|Publication number||US7523391 B1|
|Application number||US 10/397,098|
|Publication date||Apr 21, 2009|
|Filing date||Mar 25, 2003|
|Priority date||Mar 25, 2003|
|Publication number||10397098, 397098, US 7523391 B1, US 7523391B1, US-B1-7523391, US7523391 B1, US7523391B1|
|Inventors||Richard Scott Eizenhoefer|
|Original Assignee||Microsoft Corporation|
|Export Citation||BiBTeX, EndNote, RefMan|
|Patent Citations (29), Non-Patent Citations (3), Referenced by (28), Classifications (11), Legal Events (8)|
|External Links: USPTO, USPTO Assignment, Espacenet|
The present invention generally relates to indicating that a data field has been modified in a data input document such as a form, and more specifically, pertains to providing an indication of the data fields that have been modified since previous data were provided in the data input document.
Electronic data entry forms typically include a number of data fields into which a user may enter data with a keyboard or other input device. Since the data entered into an electronic data entry form are often changed, it is common to open a form for editing with relation to a specific data record included therein. Previously entered data usually appear in data fields that a user may edit. After revisions or additions have been made to a form, it will typically not be apparent which of the data fields were revised or added.
Previous attempts to track changes in data fields have focused on maintaining an invisible temporary indicator of the status of data fields, which is used for informing a supporting database of revisions that have been made to data in the data fields. For example, Kovan et al. (U.S. Patent Application Publication No. U.S. 2002/0166118) uses two objects to store data entered into a hypertext markup language (HTML) form. A first object stores initial data values previously entered into data fields of the HTML form. A second object is copied from the first object, and a user revises data stored in the second object. The second object thereby provides a temporary current status of the data fields based on the initial content obtained from data in the original database, which are reflected in the first object. However, there is no indication to the user of the data fields that have been revised. To identify the data fields that have been changed, the user must first submit the revised HTML form to a server. A comparison is then performed between the second and first objects to determine the data fields that have current data values different from their initial data values. These differing data values are sometimes referred to as “dirty” data. The underlying database is informed of which data are dirty (i.e., which data fields were changed), but the user must rely on his or her own memory of what is observed when the results are displayed.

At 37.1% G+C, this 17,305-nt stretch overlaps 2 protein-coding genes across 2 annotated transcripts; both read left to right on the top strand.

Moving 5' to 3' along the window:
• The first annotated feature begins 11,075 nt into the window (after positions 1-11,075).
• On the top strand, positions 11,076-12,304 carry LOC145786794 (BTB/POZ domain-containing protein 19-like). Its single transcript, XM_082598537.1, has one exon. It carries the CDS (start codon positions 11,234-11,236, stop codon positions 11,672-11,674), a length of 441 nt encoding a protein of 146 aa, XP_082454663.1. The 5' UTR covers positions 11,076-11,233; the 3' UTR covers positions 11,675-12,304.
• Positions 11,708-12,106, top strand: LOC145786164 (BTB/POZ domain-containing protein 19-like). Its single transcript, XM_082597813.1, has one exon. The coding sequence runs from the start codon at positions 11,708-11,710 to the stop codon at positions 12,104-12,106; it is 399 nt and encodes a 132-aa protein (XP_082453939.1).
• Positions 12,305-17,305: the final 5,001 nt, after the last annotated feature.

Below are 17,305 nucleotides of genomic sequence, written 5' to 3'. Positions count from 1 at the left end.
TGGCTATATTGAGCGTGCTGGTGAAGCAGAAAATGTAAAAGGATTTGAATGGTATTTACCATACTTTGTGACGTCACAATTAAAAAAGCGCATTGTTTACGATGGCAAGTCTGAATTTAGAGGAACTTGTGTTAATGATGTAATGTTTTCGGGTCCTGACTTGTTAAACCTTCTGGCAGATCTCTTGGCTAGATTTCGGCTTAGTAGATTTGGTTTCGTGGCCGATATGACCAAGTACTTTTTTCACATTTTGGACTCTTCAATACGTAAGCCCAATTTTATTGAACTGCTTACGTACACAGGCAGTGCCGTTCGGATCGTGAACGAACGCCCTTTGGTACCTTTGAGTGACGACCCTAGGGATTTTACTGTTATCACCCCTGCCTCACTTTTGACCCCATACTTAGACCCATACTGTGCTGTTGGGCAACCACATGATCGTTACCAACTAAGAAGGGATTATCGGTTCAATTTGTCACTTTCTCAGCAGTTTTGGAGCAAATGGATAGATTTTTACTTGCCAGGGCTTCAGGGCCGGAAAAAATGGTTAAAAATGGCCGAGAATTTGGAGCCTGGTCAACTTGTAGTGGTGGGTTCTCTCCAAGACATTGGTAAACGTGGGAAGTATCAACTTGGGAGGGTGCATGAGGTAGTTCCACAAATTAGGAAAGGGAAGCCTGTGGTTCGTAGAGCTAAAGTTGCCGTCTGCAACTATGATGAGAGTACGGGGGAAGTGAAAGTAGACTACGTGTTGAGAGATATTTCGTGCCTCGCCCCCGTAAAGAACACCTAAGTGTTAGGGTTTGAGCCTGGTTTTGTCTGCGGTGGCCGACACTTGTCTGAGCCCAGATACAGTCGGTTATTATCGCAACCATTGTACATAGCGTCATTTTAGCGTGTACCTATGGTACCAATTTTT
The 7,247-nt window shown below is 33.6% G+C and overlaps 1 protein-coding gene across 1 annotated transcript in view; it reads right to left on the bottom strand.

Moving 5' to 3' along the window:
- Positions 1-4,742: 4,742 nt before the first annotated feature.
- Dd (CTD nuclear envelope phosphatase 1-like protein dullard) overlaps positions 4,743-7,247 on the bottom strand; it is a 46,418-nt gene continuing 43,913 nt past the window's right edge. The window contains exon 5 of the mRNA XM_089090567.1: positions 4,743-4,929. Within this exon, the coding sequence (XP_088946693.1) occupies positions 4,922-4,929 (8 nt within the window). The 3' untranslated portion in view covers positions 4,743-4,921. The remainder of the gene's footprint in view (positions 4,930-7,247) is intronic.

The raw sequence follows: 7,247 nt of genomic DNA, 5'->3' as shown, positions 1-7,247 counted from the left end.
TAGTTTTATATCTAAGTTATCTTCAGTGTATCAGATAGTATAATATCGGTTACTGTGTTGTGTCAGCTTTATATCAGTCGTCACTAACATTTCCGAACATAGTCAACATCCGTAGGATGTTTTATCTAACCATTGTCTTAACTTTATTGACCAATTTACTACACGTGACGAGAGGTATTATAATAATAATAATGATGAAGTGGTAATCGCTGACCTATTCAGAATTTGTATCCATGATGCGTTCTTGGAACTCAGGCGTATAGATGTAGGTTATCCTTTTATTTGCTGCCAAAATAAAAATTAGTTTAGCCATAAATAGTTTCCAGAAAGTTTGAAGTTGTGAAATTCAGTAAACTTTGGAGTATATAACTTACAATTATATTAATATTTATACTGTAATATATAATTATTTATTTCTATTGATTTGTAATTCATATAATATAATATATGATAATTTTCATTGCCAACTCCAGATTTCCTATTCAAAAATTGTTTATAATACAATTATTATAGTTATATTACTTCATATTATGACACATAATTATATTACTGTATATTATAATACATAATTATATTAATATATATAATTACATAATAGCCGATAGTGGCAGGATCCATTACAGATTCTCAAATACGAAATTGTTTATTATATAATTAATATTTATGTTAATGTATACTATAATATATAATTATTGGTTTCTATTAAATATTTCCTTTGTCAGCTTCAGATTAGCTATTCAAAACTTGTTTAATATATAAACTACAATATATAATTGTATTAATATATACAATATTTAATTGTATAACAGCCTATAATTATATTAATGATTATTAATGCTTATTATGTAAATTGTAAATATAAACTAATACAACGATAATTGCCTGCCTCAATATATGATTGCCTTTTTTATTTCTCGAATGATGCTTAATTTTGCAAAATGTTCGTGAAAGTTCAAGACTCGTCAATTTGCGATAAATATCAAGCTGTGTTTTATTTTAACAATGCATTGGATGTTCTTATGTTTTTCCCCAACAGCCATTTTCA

As another example, Moore et al. (U.S. Pat. No. 5,317,730) filters a source list of data from a permanent database through an insert list, a delete list, and a flagged list to display an “apparent” list showing the current status of changes to the source list of data. However, the user only sees the apparent list showing the current status of the data. As the user inserts data, deletes data, or flags data, the filters cause the apparent list to be updated and displayed to the user. Thus, again, there is no persistent indication to the user whether data has been inserted, deleted, or otherwise revised in the data fields.
Some application programs provide a detailed indication of a change to specific data entry. For example, in tracking revisions to a text document, a word processor can indicate an insertion of text into the document by displaying the inserted text in a different color than the text originally provided in the document. This approach is useful when more than one author edits the document, since the text inserted or changed by each author is typically shown in a different color. However, this kind of detailed indication is not useful for enabling a single user to visually determine whether he or she had already revised a data field in a data entry form. Also, the user often does not need to see the specific changes to data that were made. Instead, the user may only wish to know which data fields were previously changed, and which ones still need to be changed. While a word processor may indicate that a change was made somewhere in a line of text by simply displaying a vertical bar at a right margin next to the revised line(s) of text, this indication is not sufficiently detailed for a user to quickly identify which data was changed. A bar provides a system for indicating change to a free-form or free-flowing document, not change to discrete data fields. A bar therefore solves a different problem, wherein the bar is more of a callout to reviewers than an indicator to an author while editing. Furthermore, changes to multiple data fields may be included in a single line, and based upon a bar appearing in the margin of any line in which a change has been made, a user would not be able to determine the data fields in the line that were modified.
Although simple in concept, there is an unmet need to provide a persistent indication to a user of whether a data field has been modified. This indication would be useful in reminding the user of the position where changes in a form were made. A data field indication would also notify the user if a data field changed as a result of an unintended accidental revision. Inadvertent changes would then be easy to notice visually. Likewise, data that was intended to change, but wasn't changed, is easy to notice. For example, cut and paste operations can fail due to hitting the incorrect key combination for pasting, or attempting to pass too many characters into a field. Another example is that a user may accidentally delete data from a field while intending to copy it. Thus, an indication is needed to help the user to visually perceive data fields that were changed in an electronic data entry form or other document with data fields.